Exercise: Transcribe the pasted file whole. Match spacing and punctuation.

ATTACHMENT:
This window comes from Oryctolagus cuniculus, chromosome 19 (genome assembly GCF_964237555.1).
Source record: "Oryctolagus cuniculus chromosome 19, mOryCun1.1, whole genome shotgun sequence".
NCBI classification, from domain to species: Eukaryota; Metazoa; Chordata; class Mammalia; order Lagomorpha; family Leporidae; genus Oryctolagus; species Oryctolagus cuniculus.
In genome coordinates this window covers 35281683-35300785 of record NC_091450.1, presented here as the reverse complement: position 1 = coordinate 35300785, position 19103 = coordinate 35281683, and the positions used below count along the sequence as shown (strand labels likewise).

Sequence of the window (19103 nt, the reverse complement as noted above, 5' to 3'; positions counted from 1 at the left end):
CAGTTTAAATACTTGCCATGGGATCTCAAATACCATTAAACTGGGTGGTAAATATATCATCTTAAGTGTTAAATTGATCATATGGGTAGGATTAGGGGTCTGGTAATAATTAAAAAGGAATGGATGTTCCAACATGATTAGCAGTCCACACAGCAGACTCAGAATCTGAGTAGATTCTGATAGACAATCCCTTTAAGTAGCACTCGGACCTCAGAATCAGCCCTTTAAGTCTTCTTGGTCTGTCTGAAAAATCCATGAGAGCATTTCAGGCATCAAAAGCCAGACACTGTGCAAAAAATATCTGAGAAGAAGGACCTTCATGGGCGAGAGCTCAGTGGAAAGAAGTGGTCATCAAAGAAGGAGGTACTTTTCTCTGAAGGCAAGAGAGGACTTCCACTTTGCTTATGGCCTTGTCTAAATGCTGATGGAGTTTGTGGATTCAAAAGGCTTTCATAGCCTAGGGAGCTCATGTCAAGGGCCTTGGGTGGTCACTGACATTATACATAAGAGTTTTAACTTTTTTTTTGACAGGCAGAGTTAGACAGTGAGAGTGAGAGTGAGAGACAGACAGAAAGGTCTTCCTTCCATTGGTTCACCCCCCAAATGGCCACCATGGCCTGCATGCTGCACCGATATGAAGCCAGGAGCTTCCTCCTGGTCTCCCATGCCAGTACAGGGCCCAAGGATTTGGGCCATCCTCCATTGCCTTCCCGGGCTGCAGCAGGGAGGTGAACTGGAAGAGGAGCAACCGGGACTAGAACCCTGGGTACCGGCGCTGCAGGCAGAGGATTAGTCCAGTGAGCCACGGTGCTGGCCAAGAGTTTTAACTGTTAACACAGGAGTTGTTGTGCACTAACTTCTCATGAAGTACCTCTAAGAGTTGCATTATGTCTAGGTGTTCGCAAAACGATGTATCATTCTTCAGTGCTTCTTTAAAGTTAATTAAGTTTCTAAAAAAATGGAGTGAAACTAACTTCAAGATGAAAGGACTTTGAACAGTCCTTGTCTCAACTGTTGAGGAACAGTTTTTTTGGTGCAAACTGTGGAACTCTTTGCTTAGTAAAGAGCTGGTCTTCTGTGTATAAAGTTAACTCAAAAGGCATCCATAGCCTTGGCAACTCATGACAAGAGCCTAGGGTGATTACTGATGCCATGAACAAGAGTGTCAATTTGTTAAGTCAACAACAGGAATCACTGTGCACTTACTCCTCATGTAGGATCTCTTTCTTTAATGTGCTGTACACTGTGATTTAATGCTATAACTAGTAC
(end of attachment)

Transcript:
This window comes from Oryctolagus cuniculus, chromosome 19 (genome assembly GCF_964237555.1).
Source record: "Oryctolagus cuniculus chromosome 19, mOryCun1.1, whole genome shotgun sequence".
NCBI classification, from domain to species: Eukaryota; Metazoa; Chordata; class Mammalia; order Lagomorpha; family Leporidae; genus Oryctolagus; species Oryctolagus cuniculus.
In genome coordinates this window covers 35281683-35300785 of record NC_091450.1, presented here as the reverse complement: position 1 = coordinate 35300785, position 19103 = coordinate 35281683, and the positions used below count along the sequence as shown (strand labels likewise).

Sequence of the window (19103 nt, the reverse complement as noted above, 5' to 3'; positions counted from 1 at the left end):
CAGTTTAAATACTTGCCATGGGATCTCAAATACCATTAAACTGGGTGGTAAATATATCATCTTAAGTGTTAAATTGATCATATGGGTAGGATTAGGGGTCTGGTAATAATTAAAAAGGAATGGATGTTCCAACATGATTAGCAGTCCACACAGCAGACTCAGAATCTGAGTAGATTCTGATAGACAATCCCTTTAAGTAGCACTCGGACCTCAGAATCAGCCCTTTAAGTCTTCTTGGTCTGTCTGAAAAATCCATGAGAGCATTTCAGGCATCAAAAGCCAGACACTGTGCAAAAAATATCTGAGAAGAAGGACCTTCATGGGCGAGAGCTCAGTGGAAAGAAGTGGTCATCAAAGAAGGAGGTACTTTTCTCTGAAGGCAAGAGAGGACTTCCACTTTGCTTATGGCCTTGTCTAAATGCTGATGGAGTTTGTGGATTCAAAAGGCTTTCATAGCCTAGGGAGCTCATGTCAAGGGCCTTGGGTGGTCACTGACATTATACATAAGAGTTTTAACTTTTTTTTTGACAGGCAGAGTTAGACAGTGAGAGTGAGAGTGAGAGACAGACAGAAAGGTCTTCCTTCCATTGGTTCACCCCCCAAATGGCCACCATGGCCTGCATGCTGCACCGATATGAAGCCAGGAGCTTCCTCCTGGTCTCCCATGCCAGTACAGGGCCCAAGGATTTGGGCCATCCTCCATTGCCTTCCCGGGCTGCAGCAGGGAGGTGAACTGGAAGAGGAGCAACCGGGACTAGAACCCTGGGTACCGGCGCTGCAGGCAGAGGATTAGTCCAGTGAGCCACGGTGCTGGCCAAGAGTTTTAACTGTTAACACAGGAGTTGTTGTGCACTAACTTCTCATGAAGTACCTCTAAGAGTTGCATTATGTCTAGGTGTTCGCAAAACGATGTATCATTCTTCAGTGCTTCTTTAAAGTTAATTAAGTTTCTAAAAAAATGGAGTGAAACTAACTTCAAGATGAAAGGACTTTGAACAGTCCTTGTCTCAACTGTTGAGGAACAGTTTTTTTGGTGCAAACTGTGGAACTCTTTGCTTAGTAAAGAGCTGGTCTTCTGTGTATAAAGTTAACTCAAAAGGCATCCATAGCCTTGGCAACTCATGACAAGAGCCTAGGGTGATTACTGATGCCATGAACAAGAGTGTCAATTTGTTAAGTCAACAACAGGAATCACTGTGCACTTACTCCTCATGTAGGATCTCTTTCTTTAATGTGCTGTACACTGTGATTTAATGCTATAACTAGTAC